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Health Communication Research Measures


Edited By Do Kyun Kim and James W. Dearing

This volume presents state-of-the-art reporting on how to measure many of the key variables in health communication. While the focus is on quantitative measures, the editors argue that these measures are centrally important to the study of health communication. The chapters emphasize constructs, scales, and up-to-date reports and evidence about key social science constructs and ways of measuring them, whether your interest is in patient-provider dyadic communication, uncertainty management, self-efficacy, disclosure, social norms, social support, risk perception, health care team performance, message design and effects, health and numerical literacy, communication satisfaction, social influence and persuasion, stigma, health campaigns, reactance, or other topics. Students, researchers, and policymakers will find this book an accessible resource for planning and reviewing research studies and proposals.
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11. Patient-Centered Communication


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11. Patient-Centered Communication

MELISSA B. WANZER,Canisius College& MELANIE BOOTH-BUTTERFIELD,West Virginia University

In the 21st century the concept of “patient-centered communication” is lauded, but constitutes a dilemma. Patients want interaction and at least some control over health care decisions, but they also definitely want to heal and feel better. Health care providers recognize that patients need more than direct physical care, and that providers should address the emotional and ­psycho-social aspects of the patient through communication as well. But there is far less agreement from either group about how patient-centered care should be accomplished, and how to balance communication interactions to achieve the most positive outcomes (Mahar, 2010).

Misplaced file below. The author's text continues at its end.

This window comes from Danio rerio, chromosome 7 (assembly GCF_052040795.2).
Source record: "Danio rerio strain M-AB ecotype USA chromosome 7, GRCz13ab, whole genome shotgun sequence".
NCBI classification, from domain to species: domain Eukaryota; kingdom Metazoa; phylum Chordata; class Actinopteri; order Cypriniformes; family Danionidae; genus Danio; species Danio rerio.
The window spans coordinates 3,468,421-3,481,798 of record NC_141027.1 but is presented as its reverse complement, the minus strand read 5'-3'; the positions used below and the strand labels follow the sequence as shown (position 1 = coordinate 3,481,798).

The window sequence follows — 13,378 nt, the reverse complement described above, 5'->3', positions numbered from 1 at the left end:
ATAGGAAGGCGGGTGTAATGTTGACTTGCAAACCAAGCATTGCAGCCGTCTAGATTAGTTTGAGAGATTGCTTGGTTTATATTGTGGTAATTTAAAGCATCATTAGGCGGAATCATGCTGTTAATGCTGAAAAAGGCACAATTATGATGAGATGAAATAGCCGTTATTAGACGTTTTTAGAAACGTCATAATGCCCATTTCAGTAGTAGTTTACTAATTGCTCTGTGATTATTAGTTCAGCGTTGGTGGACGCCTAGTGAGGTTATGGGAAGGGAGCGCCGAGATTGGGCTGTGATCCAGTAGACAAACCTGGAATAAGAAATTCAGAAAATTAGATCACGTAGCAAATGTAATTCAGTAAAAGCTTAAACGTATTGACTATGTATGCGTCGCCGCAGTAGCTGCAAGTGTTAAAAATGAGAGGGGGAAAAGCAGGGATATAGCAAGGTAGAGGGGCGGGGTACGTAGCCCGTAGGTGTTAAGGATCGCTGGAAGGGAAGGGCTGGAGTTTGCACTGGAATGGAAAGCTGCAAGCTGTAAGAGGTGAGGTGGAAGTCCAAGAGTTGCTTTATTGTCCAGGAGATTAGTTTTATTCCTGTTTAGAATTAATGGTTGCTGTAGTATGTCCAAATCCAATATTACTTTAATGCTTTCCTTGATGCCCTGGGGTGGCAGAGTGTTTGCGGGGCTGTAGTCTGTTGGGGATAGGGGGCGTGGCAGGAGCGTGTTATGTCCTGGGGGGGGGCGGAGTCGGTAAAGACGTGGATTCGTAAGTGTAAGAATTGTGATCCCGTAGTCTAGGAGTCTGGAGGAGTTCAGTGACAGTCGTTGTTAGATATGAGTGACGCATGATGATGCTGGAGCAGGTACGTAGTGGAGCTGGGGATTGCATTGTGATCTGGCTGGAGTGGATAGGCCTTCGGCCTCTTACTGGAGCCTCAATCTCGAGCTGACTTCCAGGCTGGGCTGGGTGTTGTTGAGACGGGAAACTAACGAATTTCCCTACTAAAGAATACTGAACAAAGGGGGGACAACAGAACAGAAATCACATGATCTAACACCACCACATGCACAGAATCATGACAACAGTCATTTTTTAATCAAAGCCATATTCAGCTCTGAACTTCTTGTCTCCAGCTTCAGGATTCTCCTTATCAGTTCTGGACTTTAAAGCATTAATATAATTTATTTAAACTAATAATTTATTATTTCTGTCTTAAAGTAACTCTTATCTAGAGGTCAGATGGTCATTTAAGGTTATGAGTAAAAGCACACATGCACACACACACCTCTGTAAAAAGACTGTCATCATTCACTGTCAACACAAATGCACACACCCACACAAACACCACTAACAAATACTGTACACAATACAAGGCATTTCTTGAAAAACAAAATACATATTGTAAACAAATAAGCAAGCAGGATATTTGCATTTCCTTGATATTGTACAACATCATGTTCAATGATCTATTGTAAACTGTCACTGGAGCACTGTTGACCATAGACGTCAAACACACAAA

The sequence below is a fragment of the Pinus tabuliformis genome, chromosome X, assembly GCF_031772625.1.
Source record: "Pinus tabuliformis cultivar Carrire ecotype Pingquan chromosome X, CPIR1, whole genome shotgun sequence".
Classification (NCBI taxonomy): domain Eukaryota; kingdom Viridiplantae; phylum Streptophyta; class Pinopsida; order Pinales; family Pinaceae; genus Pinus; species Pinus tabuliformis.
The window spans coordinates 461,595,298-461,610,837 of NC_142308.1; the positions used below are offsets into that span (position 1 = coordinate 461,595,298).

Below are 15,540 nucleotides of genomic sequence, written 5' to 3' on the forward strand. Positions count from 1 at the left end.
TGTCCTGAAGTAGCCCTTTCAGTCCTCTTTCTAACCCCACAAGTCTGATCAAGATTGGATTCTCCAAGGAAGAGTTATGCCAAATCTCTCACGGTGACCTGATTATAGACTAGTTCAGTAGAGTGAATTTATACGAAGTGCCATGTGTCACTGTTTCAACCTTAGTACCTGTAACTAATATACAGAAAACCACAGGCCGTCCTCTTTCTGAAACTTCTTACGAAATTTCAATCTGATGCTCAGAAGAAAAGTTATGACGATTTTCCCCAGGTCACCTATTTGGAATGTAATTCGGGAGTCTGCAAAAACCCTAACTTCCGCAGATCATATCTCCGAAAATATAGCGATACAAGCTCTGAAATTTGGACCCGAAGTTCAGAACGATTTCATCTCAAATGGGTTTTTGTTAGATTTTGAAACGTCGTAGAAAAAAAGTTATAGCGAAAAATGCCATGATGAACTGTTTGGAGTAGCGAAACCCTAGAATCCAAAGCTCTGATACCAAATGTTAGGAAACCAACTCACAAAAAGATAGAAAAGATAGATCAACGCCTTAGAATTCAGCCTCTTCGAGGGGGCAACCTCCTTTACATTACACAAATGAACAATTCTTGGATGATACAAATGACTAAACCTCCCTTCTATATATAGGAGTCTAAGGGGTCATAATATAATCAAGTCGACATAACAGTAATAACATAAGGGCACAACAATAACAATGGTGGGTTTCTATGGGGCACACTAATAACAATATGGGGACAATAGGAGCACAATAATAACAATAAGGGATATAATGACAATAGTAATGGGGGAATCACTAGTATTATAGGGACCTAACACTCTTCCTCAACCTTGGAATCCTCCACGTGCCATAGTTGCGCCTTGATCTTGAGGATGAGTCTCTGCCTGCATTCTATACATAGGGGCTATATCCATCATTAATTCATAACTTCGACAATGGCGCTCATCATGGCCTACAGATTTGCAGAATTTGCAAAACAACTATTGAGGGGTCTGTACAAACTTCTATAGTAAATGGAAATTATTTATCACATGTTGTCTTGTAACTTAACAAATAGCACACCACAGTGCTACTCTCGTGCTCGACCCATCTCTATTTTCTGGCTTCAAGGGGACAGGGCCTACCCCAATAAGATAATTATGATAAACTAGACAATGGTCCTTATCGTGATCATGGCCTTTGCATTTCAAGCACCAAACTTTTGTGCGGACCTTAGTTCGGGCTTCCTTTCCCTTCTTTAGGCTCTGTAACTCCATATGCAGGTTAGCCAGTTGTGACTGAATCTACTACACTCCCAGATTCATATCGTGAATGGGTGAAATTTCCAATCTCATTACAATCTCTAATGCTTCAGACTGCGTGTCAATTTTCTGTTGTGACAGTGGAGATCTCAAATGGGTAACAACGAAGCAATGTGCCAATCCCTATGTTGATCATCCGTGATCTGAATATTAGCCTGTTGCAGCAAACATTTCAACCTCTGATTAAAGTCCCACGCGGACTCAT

The drive to embrace patient-centered care has spawned diverse and numerous efforts to inform and train providers; e.g., the Patient-centered Care Improvement Guide, generated by the Picker Institute (Frampton et al., 2008). Health practitioners are exhorted to communicate in a patient-centered manner. Unfortunately, there are many concerns with what constitutes optimal patient-centered communication, the tension between validated practice and patients’ wishes, the manner in which “patient-centered communication” is conceptualized, and subsequently how it can be validly measured (Epstein, et al., 2005).

Certainly patient-centered communication can be taught, but success necessitates both skill training and the motivation to orient and adapt to patient concerns (Levinson, Lesser, & Epstein, 2010). Further, caregivers’ behaviors do not assure patient satisfaction. That is, simply because they act in a specified manner...

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